Our Perspectives

Hands-free diplomacy on Ebola


 A guard checks the temperature with a thermometer that doesn’t touch the skin. Photo: UNDP

While there seems to be some global hysteria about the Ebola virus spreading like a science fiction plague across the planet, I’m here in Ebola epicenter: West Africa. I’m on a delegation of UNDP senior managers to help the UN ramp up the battle against the health crisis in Guinea, Sierra Leone, and Liberia.

Being UNDP and not a medical organization, our focus is mainly not on the direct treatment for Ebola patients. Instead, to complement the work of the many excellent organizations that are building and staffing Ebola hospitals, we’re working to prevent the further spread of the disease in poor communities, and helping to keep the countries’ economies and societies from collapsing in terror and paralysis.

Am I scared for myself being here, in the countries where people are suffering an outbreak of a nightmare? Honestly, not much. I’m not a foolhardy person, but statistically and epidemiologically and rationally, I know that right now I have about as much chance of catching Ebola as of dying in a plane crash on the way home.

Yes, I know Ebola is serious, but I know how it’s transmitted. The disease is very dangerous for those who are touching the very sick, like at home or in hospitals. Not so much for visiting UN staff. I am sorrowful about the death and devastation here, and worried for everyone who could be at risk here in the future, and enraged, as always, by the suffering and indignity bred by poverty and inequality. I feel like we all need to do more, faster, better, different. I worry every minute that we’re not doing enough.

But I don’t worry about getting Ebola.

Here’s why. Let me describe some of the experience on a high-level UN delegation on Ebola: you are met at the airport in Guinea, the capital of Conakry, by UNDP colleagues—who live here, after all. You go to hotels full of international humanitarian aid workers, government officials, and Guinean staff and French managers. At the entrance to the hotel, there is a barrel of bleach-laced water for disinfectant, and you wash your hands in it. A guard checks your temperature with a thermometer that doesn’t touch the skin. You are not feverish, so you go in. You eat at the bar. The food is ok.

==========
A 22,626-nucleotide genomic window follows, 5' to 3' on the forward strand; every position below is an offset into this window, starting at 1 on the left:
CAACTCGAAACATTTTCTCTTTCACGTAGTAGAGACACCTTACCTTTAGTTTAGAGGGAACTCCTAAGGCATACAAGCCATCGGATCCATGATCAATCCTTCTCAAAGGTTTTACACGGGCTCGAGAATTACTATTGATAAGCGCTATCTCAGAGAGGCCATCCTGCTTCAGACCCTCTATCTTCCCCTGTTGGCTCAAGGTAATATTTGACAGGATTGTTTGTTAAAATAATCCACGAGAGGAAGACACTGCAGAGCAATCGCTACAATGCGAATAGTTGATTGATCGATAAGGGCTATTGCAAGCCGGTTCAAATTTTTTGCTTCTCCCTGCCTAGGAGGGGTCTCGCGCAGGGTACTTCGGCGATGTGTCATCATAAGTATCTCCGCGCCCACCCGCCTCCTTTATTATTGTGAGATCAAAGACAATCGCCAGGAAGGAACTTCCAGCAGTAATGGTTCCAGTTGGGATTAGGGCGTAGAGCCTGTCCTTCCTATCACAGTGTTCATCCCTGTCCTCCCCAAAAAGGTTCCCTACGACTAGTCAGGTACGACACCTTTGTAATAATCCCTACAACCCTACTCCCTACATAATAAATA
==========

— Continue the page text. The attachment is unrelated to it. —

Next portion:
You go to meetings in UN offices and government offices. At every entrance, you wash your hands in decontaminant again and get your temperature checked again. There are bottles of hand sanitizer on every table and they are regularly passed around like gum, and everyone takes a squirt. You get briefed on the situation. You plan how you can improve UNDP’s work to prevent further contagion and support everyone who is even poorer and worse off because Ebola has derailed trade and jobs and food and schools. When you visit programmes and meet staff and volunteers working in the communities, they are on the frontlines of pushing the prevention message and living it too. You wash your hands in bleach again. You get your temperature checked again.

This is pretty low risk stuff from a personal health point of view, I must say. Everyone smells like chlorine and bleach and hand sanitizer. No one has a fever, that’s for sure.

And no one shakes hands.

This no-hand-shaking is destabilizing to an American me, for whom extending one’s hand in introductory greeting is a deeply ingrained instinct. I know from working in West Africa that it is equally ingrained here—a handshake and a friendly pat on the shoulder is a common way to start even the slightest encounter. Was. Was a common way. Now, no.

The mix of foreigners and Guineans, Sierra Leoneans, and Liberians I’ve met on this trip take a variety of different approaches to the no-touching problem. One is the Ebola elbow bump. This is what it sounds like: two people face each other and extend their opposite cocked elbows up to each other. A variation is the Ebola fist bump, which does the same thing at waist level with the outside of a closed fist. The Cuban epidemiologist we met in Sierra Leone eschewed the bumps, saying all contact could be risky: instead, he put his hand over his heart and bobbed his head forward in a courtly bow. In one government office, I watched the Foreign Minister walk down the hall and bump elbows with the rest of the Cabinet as he passed.

When the disease is so devastating, it may seem like a silly diversion to be troubled that I can’t shake a guy’s hand. But I can’t really tame my body from the habit of doing it. My right hand thrusts itself out involuntarily in meeting after meeting. My hosts glance down at the offending paw with bemusement or dismissal. Finally, as the days go on, the inadvertent hand thrust is reduced to a repressed spasm, and then to a mere twitch. My hand remembers the instinct, my brain smothers it.

It reminds me in a tiny way that it’s hard to change things. But we have to overcome the wrongs of poverty and inequality that make Ebola worse than it should have been here: lousy health systems, crowded filthy living conditions, not enough food, not enough education. We can change our handshakes. Now we have to change the world.

Crisis response Africa Sierra Leone Liberia Guinea Health

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